The Boys 200 Free Relay has been a story of meekness in action all season long. I’ve been posting the top splits for 50 Freestyle for a number of weeks now, and the rankings have been very fluid. The boys have been pushing each other to get faster – and boy have they gotten faster. To show you what I mean, let’s compare the boys fastest 50 Free splits from after the Homecoming Meet and now.
- Right before Christmas, we had just one (1) boy under :23, the same one as the only boy under :24, and just four (4) under :25.
- Going into States, we had one (1) boy under :23, three (3) boys under :24 and seven (7) under :25.
- And today, we have three (3) under :23, four (4) under :24, and eight (8) under :25.
I was so pleased with the way these boys competed with each other – it was a true demonstration of the virtue of meekness. They all competed in a way that made their competitor – and our team – better. And the fluidity in the rankings played a factor in our line-ups for the 200 Free Relay at States.
Our Boys 200 Free Relay of Lionel Martinez (8), Michael Brox (SO), Liam Halisky (SO), and Joe Wilson (SR) entered the meet with our best relay time for the season of 1:38.58 – that had us seeded out of the top-16 in 23rd place. But their swim in Prelims was phenomenal. All the Boys rocked their lifetime-best splits: Lionel led off with a PR 23.40, Michael Brox (SO) with a 23.22, Joe Wilson (SR) with a 22.91 split, and Liam Halisky (SO) with a 23.87. Their 1:33.40 was a drop of 5.18 seconds and got them into the Consolation Finals seeded 12th!
Unfortunately for Liam though, JJ Brox (SR) anchored the B Relay at an incredible 23.64. That split, a lifetime-best by .56 seconds, put him back on the “A” Relay for Saturday night Finals. I imagine that it was particularly satisfying for JJ since just the week before at VCAC Champs, his brother Michael had knocked him down from the “A” Relay going into States.
In the Finals, our Boys 200 Free Relay, this time with JJ Brox swimming the 3rd leg, dropped again, to 1:32.89. Lionel dropped to 23.16, Michael dropped to 22.77 (OMG!), and Joe dropped to 22.81. With that drop, they were able to hold their 12th seed and take the crucial 10 team points.
That left only the 400 Free Relay for our Boys team.
Coming into that relay, Virginia Episcopal was again in the lead with 54 points, but they didn’t have an entry in the 400 Free Relay. Tied for 2nd and 3rd in Division II was The Covenant School and Seton School with 53 points, followed by Trinity Christian with 44 points. Unlike the Trinity Christian girls, the Trinity boys were still Division II.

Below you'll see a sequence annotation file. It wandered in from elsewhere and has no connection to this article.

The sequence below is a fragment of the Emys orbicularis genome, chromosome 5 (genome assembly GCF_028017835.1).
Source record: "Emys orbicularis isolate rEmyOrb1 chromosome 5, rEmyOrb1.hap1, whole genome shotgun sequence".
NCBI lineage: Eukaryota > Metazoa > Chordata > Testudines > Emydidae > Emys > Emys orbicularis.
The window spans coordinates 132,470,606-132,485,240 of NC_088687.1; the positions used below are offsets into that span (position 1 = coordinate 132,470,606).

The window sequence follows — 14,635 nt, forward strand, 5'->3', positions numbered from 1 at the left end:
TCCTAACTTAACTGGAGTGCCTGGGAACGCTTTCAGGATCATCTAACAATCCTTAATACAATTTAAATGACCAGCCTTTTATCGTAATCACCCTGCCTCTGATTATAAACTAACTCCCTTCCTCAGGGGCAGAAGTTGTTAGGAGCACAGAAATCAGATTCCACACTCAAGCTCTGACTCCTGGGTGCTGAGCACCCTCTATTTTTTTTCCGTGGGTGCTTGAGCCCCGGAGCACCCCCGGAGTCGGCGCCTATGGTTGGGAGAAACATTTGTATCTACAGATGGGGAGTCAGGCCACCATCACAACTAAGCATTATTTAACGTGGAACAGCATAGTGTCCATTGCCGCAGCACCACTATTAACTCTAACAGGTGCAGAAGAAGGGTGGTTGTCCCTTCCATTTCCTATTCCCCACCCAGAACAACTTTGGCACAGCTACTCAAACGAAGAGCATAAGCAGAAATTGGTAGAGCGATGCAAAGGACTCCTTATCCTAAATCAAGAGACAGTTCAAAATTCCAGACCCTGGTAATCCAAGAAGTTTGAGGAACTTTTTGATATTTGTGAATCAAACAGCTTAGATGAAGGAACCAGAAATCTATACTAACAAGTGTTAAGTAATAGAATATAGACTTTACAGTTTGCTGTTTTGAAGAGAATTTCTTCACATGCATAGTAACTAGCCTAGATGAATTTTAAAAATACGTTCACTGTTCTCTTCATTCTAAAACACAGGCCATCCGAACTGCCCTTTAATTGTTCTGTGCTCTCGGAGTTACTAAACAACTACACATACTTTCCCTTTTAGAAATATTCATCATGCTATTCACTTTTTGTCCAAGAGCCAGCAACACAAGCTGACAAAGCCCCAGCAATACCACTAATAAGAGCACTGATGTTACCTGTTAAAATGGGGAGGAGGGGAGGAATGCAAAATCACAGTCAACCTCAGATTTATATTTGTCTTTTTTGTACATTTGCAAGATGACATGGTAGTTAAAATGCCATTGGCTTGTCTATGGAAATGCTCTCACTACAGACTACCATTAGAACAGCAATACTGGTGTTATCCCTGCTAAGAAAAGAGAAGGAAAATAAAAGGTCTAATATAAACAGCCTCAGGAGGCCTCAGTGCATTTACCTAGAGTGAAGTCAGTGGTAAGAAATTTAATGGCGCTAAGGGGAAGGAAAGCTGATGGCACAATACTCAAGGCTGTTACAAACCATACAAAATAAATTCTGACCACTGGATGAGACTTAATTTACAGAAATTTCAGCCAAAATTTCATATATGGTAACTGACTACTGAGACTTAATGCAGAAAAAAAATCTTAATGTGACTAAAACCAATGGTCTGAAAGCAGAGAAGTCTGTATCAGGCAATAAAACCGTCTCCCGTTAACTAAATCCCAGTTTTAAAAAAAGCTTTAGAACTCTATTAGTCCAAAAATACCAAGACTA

So, the stage was set: lose to Trinity Christian by less than four (4) places and beat Covenant, and we could be champions. I could not have done the lane assignments for the Consolation Finals any better than fate did it, because Seton, Covenant, and Trinity were in lanes 1, 2, and 3 – right next to each other.
As cool as the opportunity sounded though, it was going to be a very difficult opportunity to maximize. Even though our Boys 400 Free Relay of Lionel Martinez (8), Connor Koehr (SO), Michael Brox (SO), and Joe Wilson (SR) swam really well in Prelims – their 3:30.85 was 1.42 seconds faster than our team Personal Record, and Michael Brox’s 52.63 and Joe Wilson’s 52.11 were particularly good – they were still in a pretty big hole going into the Finals.
The Covenant School was seeded 13th at 3:26.82 and Trinity Christian School was seeded 11th at 3:24.55. Both of these seed times were quite a bit faster than our 3:30.85 so we were going to have to take some risks to try to win.
Lionel led off with a .40 second PR 50.72, Connor split 54.11, and them Michael split an incredible 51.51! Joe anchored with a lifetime-best split of 52.47, but then the bad news came. Head Referee Bill Gill handed me the yellow slip with Charles Seltman’s signature on the bottom. Disqualified for an early take-off.
I was not upset. I understand risk. Beating Covenant was a total long shot, especially with Will Charlton on the back end of their relay, so the only way it was going to happen was to take a risk. Yes, we could have been the State runner-up had we not DQ’d, but I’d take the risk to go for the win 100 out of 100 times.
Incredibly, we finished with 53 total points, tied for 3rd place in Division II. The State Runner-up, Virginia Episcopal, had 54-points – only a single point more – and the winner, The Covenant School, had only 63-points.
Saying we lost on this last relay is like saying that the Philadelphia Eagles lost on a last-minute holding call. There were loads of places we could have gotten 10 more points. Winning on the Boys side was always a long shot. I’m very proud of the boys who almost pulled it off.
Other Great Performances and Personal Records
I’ve spent a few thousand words describing the most impactful swims for Seton in the State Championship competition, but we had a number of other great performances too. Our total of 30 additional Personal Records brings our final season total to 1,130 Personal Records!
That is simply remarkable – by far the highest total is Seton Swimming history. Here are the great performances that I have not previously mentioned:
- Joseph Borneman (SO) rocked his final chance of the season a flat-start 50 Free with a .55 second PR 24.82. His 100 Free split in the “B” 400 Free Relay was smoking – a 54.69 – a lifetime-best split by 1.29 seconds. He also smoked his 50 Free split in “B” 200 Free Relay – a 24.19 – a lifetime-best split by .93 seconds!